Opinion: National monuments threatened by Trump drive millions of private sector jobs

The Mercury News
By Nancy Pfund
August 22, 2017

America’s pro­tected pub­lic lands con­tribute to our nation’s eco­nomic vital­ity in so many ways. But new poli­cies from Pres­i­dent Don­ald Trump and Sec­re­tary of the Inte­rior Ryan Zinke are putting our nation’s parks, pub­lic lands and national mon­u­ments at risk, and our econ­omy along with them.

Rescind­ing or mod­i­fy­ing Cal­i­for­nia National Mon­u­ments on the basis of a sin­gle 120-​​day review end­ing Thurs­day, and with­out pub­lic hear­ings and trans­par­ent pub­lic debate, would cre­ate pre­cisely the kind of uncer­tainty that our busi­nesses abhor. It also would not fol­low the law regard­ing national monuments.

A recent report from the Out­door Indus­try Asso­ci­a­tion shows that Amer­i­cans spend $887 bil­lion annu­ally on out­door recre­ation, sup­port­ing more than 7.6 mil­lion jobs.  Regions sur­round­ing national mon­u­ments have seen con­tin­ued growth or improve­ment in employ­ment, per­sonal income and increased per-​​capita income. Rural coun­ties in the West with more than 30 per­cent pro­tected pub­lic lands saw jobs increase by 345 per­cent over areas with­out pro­tected lands.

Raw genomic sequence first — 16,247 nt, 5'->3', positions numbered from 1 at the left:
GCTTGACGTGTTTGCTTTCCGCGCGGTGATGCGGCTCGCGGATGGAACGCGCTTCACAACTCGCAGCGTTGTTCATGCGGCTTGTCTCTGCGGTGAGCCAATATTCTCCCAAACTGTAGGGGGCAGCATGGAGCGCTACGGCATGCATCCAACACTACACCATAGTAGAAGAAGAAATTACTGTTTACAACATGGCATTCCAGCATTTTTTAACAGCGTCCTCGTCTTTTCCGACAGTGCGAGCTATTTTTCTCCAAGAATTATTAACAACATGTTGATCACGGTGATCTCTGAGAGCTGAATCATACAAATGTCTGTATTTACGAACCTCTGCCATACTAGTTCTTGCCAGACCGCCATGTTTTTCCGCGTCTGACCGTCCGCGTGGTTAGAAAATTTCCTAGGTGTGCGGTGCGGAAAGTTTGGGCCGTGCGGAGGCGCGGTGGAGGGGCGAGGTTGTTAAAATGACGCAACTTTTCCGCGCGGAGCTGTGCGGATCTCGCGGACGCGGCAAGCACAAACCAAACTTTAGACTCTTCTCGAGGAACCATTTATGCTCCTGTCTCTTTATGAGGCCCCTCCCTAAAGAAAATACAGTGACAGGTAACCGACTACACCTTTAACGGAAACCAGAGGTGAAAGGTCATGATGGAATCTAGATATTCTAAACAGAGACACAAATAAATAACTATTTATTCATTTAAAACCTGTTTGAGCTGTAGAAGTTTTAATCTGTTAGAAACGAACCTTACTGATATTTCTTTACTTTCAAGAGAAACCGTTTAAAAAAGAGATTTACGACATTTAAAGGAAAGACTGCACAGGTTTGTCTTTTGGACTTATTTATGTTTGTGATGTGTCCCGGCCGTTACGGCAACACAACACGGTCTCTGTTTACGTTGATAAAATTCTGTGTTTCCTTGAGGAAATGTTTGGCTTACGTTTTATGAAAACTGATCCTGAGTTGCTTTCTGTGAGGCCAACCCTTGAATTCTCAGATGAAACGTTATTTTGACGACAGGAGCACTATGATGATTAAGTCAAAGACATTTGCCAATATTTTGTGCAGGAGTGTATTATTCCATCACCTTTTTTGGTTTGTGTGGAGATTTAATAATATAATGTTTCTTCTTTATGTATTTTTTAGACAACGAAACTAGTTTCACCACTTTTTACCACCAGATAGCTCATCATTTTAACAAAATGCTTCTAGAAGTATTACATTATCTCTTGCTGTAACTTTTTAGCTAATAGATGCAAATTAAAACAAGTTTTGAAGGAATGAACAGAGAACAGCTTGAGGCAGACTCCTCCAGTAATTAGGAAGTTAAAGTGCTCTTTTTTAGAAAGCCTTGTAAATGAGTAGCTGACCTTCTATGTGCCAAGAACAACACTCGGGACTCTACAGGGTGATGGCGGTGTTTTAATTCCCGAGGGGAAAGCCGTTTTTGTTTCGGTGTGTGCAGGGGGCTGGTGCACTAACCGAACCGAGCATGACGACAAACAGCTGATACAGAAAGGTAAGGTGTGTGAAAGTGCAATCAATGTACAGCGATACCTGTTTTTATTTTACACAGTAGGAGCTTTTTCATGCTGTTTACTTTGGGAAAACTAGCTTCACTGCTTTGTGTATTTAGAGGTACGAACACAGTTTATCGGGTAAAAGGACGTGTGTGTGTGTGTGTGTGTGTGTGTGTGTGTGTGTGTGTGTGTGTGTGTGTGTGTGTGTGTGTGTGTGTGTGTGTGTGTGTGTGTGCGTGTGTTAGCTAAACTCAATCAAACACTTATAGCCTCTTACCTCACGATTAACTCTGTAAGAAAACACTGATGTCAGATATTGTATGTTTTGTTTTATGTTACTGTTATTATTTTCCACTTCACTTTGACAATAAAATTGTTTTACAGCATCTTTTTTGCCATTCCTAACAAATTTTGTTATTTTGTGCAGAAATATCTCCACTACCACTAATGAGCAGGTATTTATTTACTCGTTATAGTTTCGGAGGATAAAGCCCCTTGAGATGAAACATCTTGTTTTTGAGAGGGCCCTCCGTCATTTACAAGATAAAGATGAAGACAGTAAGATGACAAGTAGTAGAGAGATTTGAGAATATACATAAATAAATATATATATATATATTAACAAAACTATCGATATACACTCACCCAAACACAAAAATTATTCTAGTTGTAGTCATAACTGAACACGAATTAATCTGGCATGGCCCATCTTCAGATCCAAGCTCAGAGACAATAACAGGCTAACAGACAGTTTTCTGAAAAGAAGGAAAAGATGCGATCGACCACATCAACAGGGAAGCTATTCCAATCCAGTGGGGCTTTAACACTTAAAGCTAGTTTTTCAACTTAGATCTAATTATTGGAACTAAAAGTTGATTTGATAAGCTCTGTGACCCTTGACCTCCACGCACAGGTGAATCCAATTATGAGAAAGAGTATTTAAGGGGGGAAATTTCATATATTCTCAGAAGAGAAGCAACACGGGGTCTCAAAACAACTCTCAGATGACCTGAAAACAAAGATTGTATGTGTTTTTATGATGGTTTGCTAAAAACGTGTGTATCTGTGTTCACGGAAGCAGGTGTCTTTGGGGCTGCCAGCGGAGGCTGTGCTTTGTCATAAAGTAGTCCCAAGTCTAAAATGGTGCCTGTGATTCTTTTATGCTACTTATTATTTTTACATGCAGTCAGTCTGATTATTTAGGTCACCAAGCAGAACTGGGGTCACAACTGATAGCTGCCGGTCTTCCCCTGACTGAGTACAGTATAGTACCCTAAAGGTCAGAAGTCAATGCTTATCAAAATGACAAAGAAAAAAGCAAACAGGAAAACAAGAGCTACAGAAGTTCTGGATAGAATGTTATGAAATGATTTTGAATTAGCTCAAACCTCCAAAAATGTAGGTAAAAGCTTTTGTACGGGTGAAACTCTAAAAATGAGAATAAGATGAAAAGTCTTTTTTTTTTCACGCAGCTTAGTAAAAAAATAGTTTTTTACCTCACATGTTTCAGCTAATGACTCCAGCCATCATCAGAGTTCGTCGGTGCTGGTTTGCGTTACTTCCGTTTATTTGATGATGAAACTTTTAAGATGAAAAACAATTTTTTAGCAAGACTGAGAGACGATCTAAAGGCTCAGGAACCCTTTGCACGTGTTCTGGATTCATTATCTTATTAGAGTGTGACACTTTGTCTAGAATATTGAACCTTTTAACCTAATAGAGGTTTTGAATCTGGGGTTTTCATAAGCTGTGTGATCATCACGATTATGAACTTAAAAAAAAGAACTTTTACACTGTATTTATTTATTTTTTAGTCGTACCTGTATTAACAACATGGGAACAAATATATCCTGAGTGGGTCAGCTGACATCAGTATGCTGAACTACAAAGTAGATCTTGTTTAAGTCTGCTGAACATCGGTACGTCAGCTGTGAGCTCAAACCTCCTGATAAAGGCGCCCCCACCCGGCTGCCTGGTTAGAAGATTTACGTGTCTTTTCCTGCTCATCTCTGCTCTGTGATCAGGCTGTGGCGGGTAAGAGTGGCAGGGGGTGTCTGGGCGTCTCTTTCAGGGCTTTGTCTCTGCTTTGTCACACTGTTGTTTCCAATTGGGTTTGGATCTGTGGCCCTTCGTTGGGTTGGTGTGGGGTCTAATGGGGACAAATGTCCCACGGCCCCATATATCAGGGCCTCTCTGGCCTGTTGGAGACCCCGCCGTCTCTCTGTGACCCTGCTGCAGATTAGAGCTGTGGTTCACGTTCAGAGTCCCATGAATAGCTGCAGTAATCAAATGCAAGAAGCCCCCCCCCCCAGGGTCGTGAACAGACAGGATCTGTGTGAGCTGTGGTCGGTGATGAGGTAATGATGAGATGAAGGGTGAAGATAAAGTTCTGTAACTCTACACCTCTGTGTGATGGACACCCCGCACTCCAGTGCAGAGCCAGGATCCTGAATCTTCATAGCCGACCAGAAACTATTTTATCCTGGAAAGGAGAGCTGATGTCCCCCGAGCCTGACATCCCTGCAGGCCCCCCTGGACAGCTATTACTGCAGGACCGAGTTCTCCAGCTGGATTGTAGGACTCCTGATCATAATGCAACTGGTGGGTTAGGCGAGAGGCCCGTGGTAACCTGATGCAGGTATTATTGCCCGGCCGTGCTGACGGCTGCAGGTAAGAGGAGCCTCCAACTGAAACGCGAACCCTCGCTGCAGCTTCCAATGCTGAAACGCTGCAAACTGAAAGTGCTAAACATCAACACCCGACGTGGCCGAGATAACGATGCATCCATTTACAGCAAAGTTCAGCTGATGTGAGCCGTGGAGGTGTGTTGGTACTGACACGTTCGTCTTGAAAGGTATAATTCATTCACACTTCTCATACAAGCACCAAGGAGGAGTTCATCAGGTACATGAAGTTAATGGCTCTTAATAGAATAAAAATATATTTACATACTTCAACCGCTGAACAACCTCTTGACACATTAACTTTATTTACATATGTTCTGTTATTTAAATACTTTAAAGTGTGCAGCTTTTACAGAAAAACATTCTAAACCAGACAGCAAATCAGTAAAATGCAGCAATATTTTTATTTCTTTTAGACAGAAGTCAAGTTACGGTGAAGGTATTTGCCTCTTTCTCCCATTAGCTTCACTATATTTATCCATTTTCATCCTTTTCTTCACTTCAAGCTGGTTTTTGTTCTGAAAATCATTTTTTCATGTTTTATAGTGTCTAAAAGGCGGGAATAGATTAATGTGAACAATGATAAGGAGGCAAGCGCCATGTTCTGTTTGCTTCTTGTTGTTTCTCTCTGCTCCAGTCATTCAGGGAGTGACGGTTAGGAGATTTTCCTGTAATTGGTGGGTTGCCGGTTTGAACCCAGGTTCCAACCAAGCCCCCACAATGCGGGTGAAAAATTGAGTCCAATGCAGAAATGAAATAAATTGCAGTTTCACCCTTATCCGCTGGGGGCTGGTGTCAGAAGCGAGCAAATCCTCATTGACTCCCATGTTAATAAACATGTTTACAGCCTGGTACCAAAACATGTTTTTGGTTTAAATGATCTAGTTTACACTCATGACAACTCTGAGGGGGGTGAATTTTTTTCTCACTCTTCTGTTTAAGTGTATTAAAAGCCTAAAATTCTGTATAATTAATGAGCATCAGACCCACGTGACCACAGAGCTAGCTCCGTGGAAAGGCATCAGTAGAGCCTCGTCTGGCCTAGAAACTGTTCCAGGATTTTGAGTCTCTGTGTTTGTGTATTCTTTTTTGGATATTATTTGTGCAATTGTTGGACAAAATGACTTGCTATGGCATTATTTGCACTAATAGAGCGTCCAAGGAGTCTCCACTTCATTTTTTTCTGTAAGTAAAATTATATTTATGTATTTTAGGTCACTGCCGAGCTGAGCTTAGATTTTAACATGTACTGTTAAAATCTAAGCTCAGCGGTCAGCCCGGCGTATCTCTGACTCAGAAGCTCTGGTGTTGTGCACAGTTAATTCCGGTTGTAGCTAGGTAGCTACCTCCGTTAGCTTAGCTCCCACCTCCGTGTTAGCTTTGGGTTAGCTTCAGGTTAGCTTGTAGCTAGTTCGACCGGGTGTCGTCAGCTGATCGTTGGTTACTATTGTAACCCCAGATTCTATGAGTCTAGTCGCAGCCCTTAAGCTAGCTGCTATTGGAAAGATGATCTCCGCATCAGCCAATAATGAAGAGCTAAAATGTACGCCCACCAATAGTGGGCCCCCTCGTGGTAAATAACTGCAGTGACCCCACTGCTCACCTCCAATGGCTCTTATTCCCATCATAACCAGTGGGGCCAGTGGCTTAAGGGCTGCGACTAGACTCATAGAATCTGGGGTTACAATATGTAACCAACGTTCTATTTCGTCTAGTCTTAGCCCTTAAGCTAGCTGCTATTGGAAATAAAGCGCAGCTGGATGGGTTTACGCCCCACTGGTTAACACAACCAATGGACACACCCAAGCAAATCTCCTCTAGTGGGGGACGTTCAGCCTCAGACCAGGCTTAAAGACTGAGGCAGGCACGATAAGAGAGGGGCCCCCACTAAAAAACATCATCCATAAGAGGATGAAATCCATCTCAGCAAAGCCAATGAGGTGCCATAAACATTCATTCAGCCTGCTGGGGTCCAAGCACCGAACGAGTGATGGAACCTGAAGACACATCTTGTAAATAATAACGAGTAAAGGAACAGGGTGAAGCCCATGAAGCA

Beyond these direct eco­nomic impacts, the value of our national mon­u­ments man­i­fests itself in more indi­rect ways, as entre­pre­neurs and ven­ture cap­i­tal­ists know. We have seen first­hand that the pro­tec­tion of national pub­lic lands – and the des­ig­na­tion of national mon­u­ments, in par­tic­u­lar – is impor­tant to the health and growth of entre­pre­neur­ial, inno­v­a­tive com­pa­nies across America.

Our employ­ees work hard and play hard. Spec­tac­u­lar land­scapes pro­vide the inspi­ra­tion which the best and bright­est of our employ­ees value when they take time off for fam­ily recre­ation. Access to these lands helps us recruit and keep the peo­ple we need, and increas­ingly, those employ­ees come from a diverse set of communities.

The Cal­i­for­nia National Mon­u­ments under review – includ­ing Giant Sequoia, Mojave Trails, and Berryessa Snow Moun­tain – pro­vide a case in point. We advo­cate their per­ma­nent pro­tec­tion not only to ensure the longevity of our nat­ural and cul­tural trea­sures, but also because of the eco­nomic ben­e­fits to America’s fastest grow­ing companies.

To read the full arti­cle, visit The Mer­cury News.